Only a few insurance companies are still offering Cancel For Any Reason (CFAR) policies, but these provide the most security—especially since pandemics and border closings aren’t usually covered by other policies.

If I book an international home rental or yacht charter, and then the borders close, will I be able to get a refund?

Thankfully, many villa and yacht owners have added an addendum in their contracts to allow families to cancel should the borders close and prevent them from entering the country. By the same token, if you are able to enter the country but the regulations change while you’re on the ground, there’s often an addendum in place for this as well.


Is there any update in terms of what kinds of places are safest to visit?

The Mayo Clinic explains that coronavirus “spreads from person to person through respiratory droplets released into the air when talking, coughing, or sneezing.” So destinations in which you can avoid being close to other people and spend a lot of time outdoors are on our mind. “When you’re outside,” the Mayo Clinic continues, “fresh air is constantly moving, dispersing these droplets. So, you’re less likely to breathe in enough of the respiratory droplets containing the virus that causes COVID-19 to become infected.”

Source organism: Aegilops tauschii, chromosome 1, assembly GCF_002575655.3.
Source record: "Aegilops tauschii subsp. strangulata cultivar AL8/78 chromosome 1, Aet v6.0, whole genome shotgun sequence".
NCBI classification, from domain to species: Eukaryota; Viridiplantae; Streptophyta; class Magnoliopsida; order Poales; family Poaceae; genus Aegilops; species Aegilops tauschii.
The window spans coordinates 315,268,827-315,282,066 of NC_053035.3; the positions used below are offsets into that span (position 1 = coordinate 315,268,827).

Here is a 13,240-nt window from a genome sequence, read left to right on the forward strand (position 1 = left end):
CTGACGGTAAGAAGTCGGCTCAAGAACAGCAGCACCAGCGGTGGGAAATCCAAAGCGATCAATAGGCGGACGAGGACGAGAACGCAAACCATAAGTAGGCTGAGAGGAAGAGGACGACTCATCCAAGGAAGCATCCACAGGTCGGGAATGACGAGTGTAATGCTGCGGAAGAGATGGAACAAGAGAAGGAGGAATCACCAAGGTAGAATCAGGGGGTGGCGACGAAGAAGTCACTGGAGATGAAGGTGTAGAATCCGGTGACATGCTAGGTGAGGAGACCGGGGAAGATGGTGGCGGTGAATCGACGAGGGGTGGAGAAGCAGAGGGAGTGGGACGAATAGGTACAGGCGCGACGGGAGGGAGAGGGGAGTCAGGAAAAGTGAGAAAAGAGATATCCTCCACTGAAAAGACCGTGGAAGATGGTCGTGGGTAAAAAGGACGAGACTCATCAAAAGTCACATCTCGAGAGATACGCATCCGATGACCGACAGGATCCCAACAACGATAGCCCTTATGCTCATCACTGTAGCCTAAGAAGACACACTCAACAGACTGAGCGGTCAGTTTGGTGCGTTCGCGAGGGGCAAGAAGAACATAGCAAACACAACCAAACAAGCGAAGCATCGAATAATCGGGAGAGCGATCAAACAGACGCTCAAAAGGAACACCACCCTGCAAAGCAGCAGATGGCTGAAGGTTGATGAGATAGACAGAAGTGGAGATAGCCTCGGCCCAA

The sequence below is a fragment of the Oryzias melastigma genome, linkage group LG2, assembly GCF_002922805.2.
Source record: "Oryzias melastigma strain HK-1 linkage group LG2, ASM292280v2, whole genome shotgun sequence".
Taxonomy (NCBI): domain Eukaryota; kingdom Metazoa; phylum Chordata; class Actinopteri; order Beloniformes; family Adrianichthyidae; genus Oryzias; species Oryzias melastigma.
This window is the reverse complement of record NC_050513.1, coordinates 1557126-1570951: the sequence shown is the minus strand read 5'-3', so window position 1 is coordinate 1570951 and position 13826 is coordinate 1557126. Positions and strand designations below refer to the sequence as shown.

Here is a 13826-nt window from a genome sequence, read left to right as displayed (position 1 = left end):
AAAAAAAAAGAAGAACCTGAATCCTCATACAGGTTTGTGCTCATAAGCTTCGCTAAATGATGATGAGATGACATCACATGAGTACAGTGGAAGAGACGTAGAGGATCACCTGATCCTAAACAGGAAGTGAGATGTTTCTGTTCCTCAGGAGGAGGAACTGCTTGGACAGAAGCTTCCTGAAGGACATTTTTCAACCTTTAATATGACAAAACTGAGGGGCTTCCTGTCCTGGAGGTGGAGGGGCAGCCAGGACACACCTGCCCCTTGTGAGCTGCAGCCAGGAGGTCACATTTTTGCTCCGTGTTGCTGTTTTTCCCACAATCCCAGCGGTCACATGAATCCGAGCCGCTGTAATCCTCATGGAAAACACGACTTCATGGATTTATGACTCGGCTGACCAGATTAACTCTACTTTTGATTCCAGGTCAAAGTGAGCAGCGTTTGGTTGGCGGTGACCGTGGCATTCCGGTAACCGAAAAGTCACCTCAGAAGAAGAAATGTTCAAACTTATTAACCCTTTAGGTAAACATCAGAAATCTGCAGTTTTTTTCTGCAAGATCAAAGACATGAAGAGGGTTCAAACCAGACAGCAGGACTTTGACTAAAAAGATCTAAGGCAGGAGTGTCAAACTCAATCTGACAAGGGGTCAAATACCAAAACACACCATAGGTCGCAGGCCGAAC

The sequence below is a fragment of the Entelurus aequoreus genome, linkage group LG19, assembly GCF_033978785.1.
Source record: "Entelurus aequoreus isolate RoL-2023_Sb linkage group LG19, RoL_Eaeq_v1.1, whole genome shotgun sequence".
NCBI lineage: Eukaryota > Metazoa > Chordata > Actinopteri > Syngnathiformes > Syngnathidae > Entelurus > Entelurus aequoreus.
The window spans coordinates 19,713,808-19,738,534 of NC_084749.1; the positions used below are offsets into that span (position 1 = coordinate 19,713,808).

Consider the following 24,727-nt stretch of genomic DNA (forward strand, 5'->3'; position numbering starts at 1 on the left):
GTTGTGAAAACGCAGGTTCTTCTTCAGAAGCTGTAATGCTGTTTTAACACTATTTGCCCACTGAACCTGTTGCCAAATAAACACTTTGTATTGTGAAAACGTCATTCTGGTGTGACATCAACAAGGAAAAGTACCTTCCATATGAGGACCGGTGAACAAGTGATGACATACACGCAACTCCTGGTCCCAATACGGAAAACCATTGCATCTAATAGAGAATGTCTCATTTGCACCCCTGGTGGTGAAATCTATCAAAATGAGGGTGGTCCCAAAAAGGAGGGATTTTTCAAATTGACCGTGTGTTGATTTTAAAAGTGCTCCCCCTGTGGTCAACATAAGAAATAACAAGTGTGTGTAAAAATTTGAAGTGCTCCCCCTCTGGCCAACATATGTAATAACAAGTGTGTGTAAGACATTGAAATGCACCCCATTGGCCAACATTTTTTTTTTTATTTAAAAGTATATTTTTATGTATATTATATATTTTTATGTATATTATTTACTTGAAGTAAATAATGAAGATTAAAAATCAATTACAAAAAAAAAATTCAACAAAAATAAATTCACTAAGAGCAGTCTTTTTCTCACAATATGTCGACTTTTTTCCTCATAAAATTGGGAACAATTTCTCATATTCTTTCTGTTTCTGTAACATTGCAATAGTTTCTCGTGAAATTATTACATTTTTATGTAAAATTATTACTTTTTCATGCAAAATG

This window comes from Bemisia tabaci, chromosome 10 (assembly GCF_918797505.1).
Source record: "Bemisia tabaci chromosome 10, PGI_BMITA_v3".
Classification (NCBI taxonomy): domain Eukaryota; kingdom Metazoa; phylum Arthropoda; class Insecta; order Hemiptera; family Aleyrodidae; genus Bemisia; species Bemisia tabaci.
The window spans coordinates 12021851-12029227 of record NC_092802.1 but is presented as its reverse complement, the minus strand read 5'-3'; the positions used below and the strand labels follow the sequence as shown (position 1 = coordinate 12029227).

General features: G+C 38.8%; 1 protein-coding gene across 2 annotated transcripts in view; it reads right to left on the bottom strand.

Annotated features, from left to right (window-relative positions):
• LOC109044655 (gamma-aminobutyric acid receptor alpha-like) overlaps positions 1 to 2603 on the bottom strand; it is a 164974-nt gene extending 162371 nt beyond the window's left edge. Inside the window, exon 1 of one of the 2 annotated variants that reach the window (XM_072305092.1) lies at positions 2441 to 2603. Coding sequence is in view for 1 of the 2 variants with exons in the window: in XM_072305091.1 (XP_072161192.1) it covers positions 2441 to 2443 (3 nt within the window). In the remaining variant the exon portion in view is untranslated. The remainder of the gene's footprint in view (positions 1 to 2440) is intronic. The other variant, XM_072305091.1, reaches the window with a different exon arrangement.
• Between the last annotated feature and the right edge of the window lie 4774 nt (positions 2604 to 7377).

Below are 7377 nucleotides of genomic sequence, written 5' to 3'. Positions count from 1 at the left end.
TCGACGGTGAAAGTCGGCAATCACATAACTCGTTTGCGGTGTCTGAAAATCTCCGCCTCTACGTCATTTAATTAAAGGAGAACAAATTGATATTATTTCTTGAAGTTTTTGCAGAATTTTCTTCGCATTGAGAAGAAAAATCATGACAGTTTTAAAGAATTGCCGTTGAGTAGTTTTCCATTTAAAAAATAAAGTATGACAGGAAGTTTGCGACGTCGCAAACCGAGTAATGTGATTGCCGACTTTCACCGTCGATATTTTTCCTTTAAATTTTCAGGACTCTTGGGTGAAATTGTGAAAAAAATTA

Where can I go this fall and winter?

Across the United States, many states have reopened borders, with most removing self-quarantine requirements. Some restrictions remain in a dozen states, including several in the south and out west. Indagare recommends these spots for fall getaways, all of which allow for maximum time enjoying the great outdoors.

Internationally, the State Department lifted its Global Level 4 Health Advisory back in August, and continues to monitor each country individually. Still, many countries currently prohibit travelers from the U.S. from entering, although the list of destinations accepting U.S. passport holders continues to expand. For example, much of the Caribbean is now open to anyone with negative results from a PCR test taken within a few days before traveling, and makes for an ideal winter vacation (or temporary office) with great hotels and luxurious villa rentals. Similar entry requirements exist for countries like Ecuador, Montenegro, Rwanda and the Maldives. Read our compendium of destinations currently open to Americans here.